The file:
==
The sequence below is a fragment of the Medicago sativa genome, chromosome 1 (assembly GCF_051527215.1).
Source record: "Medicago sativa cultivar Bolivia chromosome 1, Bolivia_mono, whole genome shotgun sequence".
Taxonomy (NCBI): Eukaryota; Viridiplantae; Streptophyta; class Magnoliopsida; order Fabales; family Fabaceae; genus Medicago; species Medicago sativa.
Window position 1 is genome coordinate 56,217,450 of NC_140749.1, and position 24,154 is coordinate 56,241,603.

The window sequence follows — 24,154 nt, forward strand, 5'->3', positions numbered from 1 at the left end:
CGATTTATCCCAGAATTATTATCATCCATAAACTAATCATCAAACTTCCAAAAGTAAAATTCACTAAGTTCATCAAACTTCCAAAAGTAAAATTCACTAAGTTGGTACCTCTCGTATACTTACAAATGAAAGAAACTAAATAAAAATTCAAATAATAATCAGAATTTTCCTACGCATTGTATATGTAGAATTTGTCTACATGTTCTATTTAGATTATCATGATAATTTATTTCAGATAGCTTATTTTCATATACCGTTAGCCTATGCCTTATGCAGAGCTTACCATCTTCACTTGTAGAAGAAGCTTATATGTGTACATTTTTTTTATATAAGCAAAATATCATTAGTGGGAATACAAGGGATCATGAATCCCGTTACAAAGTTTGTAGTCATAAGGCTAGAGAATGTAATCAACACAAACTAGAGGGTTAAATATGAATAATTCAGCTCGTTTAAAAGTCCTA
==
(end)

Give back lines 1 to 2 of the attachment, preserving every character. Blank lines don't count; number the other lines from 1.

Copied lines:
The sequence below is a fragment of the Medicago sativa genome, chromosome 1 (assembly GCF_051527215.1).
Source record: "Medicago sativa cultivar Bolivia chromosome 1, Bolivia_mono, whole genome shotgun sequence".